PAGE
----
Timberwolves

What Towns' Shift To PF Could Mean For Him On Both Sides Of the Ball

Photo Credit: Erik Williams (USA TODAY Sports)

With the significant moves that the Minnesota Timberwolves have made this offseason, many are waiting to see how this revamped team will look heading into the 2022-23 season. Adding all-NBA center Rudy Gobert will somewhat affect most of Minnesota’s players. Still, Gobert’s presence will likely affect Karl-Anthony Towns more than anyone else.

KAT will now be able to move to power forward with Gobert at center. Shifting to power forward (PF) should bode well for KAT offensively and defensively. However, there are a few things, particularly on the defensive side of the ball, that Towns will have to focus on improving so he and Gobert can be as effective as possible. I will explain how KATs’ play on offense and defense could look and how his shift to PF will enhance and change.

Offense

On the offensive side of the court, KAT’s shift to PF with Gobert playing center offers Towns the ability to stay out on the perimeter more often. There, Towns can capitalize on his three-point shooting, one of his biggest strengths.

Towns has averaged around 40% on shooting from the perimeter in four of his last five seasons. He has continued to showcase that he is not only one of the better three-point shooters for his size/position but one of the better three-point shooters in the league. Towns shot 41% from three last season, logging him in the top 20 amongst accurate three-point shooters in the league.

But Towns has played mostly center for the Wolves. Therefore, his presence on the perimeter often results in a lack of interior presence on the glass. With Gobert, though, Towns can further maximize his offensive prowess from outside the paint. Gobert will be inside to help secure offensive rebounds and/or finish in the paint – two things he excels at. Gobert has finished right around the top 5 in offensive rebounding in the last two seasons. He also led in field goal percentage last season at 71.4%, with most of his shots coming at the rim. With Gobert in the mix, Towns can now light it up from three at a higher rate without worrying about the offense’s interior.

Towns can also initiate many more pick-and-pop options within the offense since he will likely have more availability for spacing the floor at the 4 and won’t feel as much of a need to roll to the rim. With Gobert at the 5 and Towns at the 4, it is very possible that we can see set plays where both come up to set screens for their ball handlers. While Gobert rolls to the rim, Towns can simply pop out to the perimeter and either spot up for a three or conduct some of his own one-on-one off-the-dribble offense. Overall, Towns has a lot more of a chance to generate his offense from outside the paint and also to work alongside Gobert. Defenses can’t leave either player alone near the rim, which will open up a lot of offensive versatility for Towns to capitalize on.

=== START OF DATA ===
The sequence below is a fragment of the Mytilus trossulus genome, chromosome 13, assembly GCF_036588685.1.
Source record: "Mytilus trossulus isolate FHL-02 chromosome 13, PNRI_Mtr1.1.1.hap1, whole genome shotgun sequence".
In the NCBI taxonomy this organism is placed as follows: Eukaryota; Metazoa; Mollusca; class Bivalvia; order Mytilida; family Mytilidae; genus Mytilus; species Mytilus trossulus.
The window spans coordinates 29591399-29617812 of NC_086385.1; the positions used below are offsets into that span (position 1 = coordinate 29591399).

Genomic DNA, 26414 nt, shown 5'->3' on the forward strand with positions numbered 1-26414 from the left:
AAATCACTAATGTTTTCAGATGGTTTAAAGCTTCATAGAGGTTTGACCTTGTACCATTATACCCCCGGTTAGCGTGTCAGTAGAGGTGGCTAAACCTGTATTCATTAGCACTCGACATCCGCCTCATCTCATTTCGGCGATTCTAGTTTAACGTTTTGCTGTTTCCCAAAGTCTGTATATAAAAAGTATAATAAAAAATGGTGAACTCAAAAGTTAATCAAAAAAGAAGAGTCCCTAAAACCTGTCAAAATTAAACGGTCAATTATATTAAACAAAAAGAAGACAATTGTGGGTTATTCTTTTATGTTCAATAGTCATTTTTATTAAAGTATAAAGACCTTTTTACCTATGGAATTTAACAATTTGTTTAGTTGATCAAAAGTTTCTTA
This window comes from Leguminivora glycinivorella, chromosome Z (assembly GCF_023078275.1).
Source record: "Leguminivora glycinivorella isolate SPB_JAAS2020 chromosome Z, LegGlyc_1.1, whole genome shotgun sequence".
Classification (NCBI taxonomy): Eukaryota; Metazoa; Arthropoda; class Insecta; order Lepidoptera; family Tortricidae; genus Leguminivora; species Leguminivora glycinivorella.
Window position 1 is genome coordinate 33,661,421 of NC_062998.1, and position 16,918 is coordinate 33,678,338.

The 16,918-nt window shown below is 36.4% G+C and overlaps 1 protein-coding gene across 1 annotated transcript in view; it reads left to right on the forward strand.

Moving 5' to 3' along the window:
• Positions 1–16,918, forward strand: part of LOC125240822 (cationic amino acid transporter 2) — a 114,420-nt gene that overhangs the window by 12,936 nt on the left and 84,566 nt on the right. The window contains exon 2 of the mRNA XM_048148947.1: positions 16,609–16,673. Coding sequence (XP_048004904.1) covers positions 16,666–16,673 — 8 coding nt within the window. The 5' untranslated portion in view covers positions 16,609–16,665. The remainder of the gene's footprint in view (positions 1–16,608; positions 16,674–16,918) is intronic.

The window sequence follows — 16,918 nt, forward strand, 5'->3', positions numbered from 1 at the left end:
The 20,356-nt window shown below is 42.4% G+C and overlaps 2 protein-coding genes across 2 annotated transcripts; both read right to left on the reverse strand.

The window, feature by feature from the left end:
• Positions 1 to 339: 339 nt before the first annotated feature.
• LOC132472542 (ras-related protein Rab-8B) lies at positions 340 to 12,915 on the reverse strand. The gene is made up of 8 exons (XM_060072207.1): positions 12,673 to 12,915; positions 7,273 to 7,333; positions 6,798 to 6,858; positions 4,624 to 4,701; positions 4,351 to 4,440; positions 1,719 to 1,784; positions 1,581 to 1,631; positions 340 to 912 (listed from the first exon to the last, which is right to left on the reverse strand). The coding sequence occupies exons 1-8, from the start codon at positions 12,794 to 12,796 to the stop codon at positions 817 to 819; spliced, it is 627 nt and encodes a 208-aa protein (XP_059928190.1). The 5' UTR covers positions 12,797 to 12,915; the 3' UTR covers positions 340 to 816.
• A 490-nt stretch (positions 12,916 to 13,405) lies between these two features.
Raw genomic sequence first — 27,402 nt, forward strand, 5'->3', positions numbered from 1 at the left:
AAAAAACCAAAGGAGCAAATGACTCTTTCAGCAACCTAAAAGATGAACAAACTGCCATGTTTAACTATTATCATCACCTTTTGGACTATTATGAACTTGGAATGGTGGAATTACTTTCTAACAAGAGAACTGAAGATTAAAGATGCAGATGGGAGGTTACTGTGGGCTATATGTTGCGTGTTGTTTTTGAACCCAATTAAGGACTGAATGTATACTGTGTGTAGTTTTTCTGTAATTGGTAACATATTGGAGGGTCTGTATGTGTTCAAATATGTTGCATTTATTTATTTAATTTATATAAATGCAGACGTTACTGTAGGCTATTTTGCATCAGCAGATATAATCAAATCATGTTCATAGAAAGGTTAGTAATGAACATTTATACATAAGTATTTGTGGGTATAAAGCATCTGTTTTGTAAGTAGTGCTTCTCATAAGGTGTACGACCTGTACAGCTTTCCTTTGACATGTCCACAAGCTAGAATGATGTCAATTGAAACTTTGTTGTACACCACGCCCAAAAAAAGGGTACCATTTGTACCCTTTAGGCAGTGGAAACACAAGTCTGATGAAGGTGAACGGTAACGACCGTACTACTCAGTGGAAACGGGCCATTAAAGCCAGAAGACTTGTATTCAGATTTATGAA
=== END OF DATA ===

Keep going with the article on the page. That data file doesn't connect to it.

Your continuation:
Defense

It’s no secret that Gobert is already one of the most decorated defensive players of all time. His interior defensive presence is something that will truly be felt next year. However, this means that Towns will likely defend on the perimeter against stretch 4s and other wings more often. For Towns to excel at the 4 alongside Gobert, he will probably have to be a plus-defender on the perimeter more often than not.

When Towns played at center, he would usually resort to dropping in coverage and defending inside or near the paint against some of the other 5s in the league. Towns has never been recognized as a strong defender, but he has gradually improved.

Minnesota’s best defensive stretch last season arguably came during the early portion of the season when Chris Finch used Towns in an aggressive pick-and-roll defensive game plan. His scheme went after opposing ball handlers and aimed to force turnovers near the perimeter. Towns’ above-average lateral quickness and Anthony Edwards and Jaden McDaniels‘ ability to defend passing lanes led to some relative defensive success. However, opposing teams would soon catch on to this defensive plan and find ways to expose KAT by making him defend near the rim again.

But Towns will likely have to play more defense on the perimeter with Gobert. Therefore, Towns must dedicate himself to this side of the ball and help ensure that he is not a significant liability defending as a power forward. If Towns can do this, he will be seen as a more capable defender and allow Gobert to excel at what he does best – defending at the rim.

Considering that Towns and Gobert will likely be playing together for the next three to four years, Towns must find a way to optimize his play at PF on offense and defense. If he can do so, the Wolves have the potential to be one of the better teams in the league for years to come.

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Photo Credit: Erik Williams (USA TODAY Sports)

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